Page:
The newer and older models are very similar except for the Alias 2's intriguing keyboard design.
On the older model, the phone flips open either vertically or horizontally (depending on whether you're in the mood for a voice call or texting) to reveal a fairly typical QWERTY layout keyboard that doubles as a numeric keypad for regular dialing.
Critics of the design felt it was too cramped and the dual-use keys were poorly arranged.
This time around, Samsung has made very creative use of E-Ink technology to give the keyboard a split-personality of sorts.
Open the phone vertically to place or receive a call, and the individual squares arrange themselves into a calling pattern, with the numbers arranged as you'd expect on regular keypad, including cursor controls in a grid above.
Open the phone horizontally for text, email etc. and the squares rearrange themselves into their QWERTY configuration. Better still, extra characters can be revealed by pressing a toggle button, which refreshes the squares again. In theory there's no limit to how many cycles could be built into this design.
While we haven't had a chance to play with the phone ourselves, so we can't comment on things like the tactile feel of the keys, it's an innovation that makes a lot of sense – for both consumer and manufacturer alike. Samsung could easily offer this phone to a variety of markets and never have to change the hardware – a simple firmware change could offer any alphabet that was needed.
It's not the first time a customized keyboard has been tried. Last year, the company Art Lebedev debuted a keyboard called the Optimus Maximuswhich came equipped with OLED keys. They could display any 42×42 icon in a wide array of colours thanks to the OLED technology. But there were two major drawbacks to the Optimus Maximus. First, it is prohibitively expensive. At nearly $1,700 USD, only the most dedicated geek is going to be convinced to buy. Second, many critics have pointed out that the trade-off for having such flexible OLED keys is that they are not very easy or comfortable to type with.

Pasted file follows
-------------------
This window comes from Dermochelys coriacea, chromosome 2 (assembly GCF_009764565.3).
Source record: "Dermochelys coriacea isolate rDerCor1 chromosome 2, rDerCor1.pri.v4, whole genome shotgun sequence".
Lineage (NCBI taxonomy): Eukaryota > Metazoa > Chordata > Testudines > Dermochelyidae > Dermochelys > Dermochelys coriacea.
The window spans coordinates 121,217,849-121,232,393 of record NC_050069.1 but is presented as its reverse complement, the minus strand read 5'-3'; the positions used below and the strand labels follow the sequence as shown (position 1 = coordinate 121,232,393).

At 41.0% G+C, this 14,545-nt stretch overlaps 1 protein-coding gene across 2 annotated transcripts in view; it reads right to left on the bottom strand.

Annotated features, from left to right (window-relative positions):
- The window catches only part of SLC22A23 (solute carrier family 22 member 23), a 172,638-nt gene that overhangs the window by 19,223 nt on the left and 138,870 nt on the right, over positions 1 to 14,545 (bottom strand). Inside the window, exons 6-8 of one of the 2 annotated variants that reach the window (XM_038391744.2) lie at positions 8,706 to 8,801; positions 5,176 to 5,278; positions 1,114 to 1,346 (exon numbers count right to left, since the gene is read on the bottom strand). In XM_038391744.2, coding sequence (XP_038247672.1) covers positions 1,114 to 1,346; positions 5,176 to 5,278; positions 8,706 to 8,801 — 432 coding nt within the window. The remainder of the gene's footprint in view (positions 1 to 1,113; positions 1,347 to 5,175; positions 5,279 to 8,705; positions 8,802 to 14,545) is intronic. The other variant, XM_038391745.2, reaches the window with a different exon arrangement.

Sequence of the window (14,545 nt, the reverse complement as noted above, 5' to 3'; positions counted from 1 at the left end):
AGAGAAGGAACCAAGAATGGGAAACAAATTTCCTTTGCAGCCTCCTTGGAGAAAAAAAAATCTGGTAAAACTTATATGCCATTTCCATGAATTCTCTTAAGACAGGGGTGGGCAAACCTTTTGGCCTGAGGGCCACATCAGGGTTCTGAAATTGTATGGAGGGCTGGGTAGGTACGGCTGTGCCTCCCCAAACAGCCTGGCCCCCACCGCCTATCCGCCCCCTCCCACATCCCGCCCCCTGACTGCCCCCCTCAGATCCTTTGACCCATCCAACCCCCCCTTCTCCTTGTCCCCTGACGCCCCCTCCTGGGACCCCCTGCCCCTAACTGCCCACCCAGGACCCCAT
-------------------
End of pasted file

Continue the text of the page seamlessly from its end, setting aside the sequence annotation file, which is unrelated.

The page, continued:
All this leads me to wonder if we won't soon be seeing a new breed of Optimus keyboards based on E-Ink rather than OLED displays. If it makes them cheaper and more comfortable, I doubt many folks will mind being limited to 8 levels of gray instead of having a rainbow of colour.
No word on when the Alias 2 will come to Canada, but seeing as it's a CDMA handset, odds are good that it will be Telus or Bell Mobility that will carry it.
Thanks to CNET for the review of the Alias 2.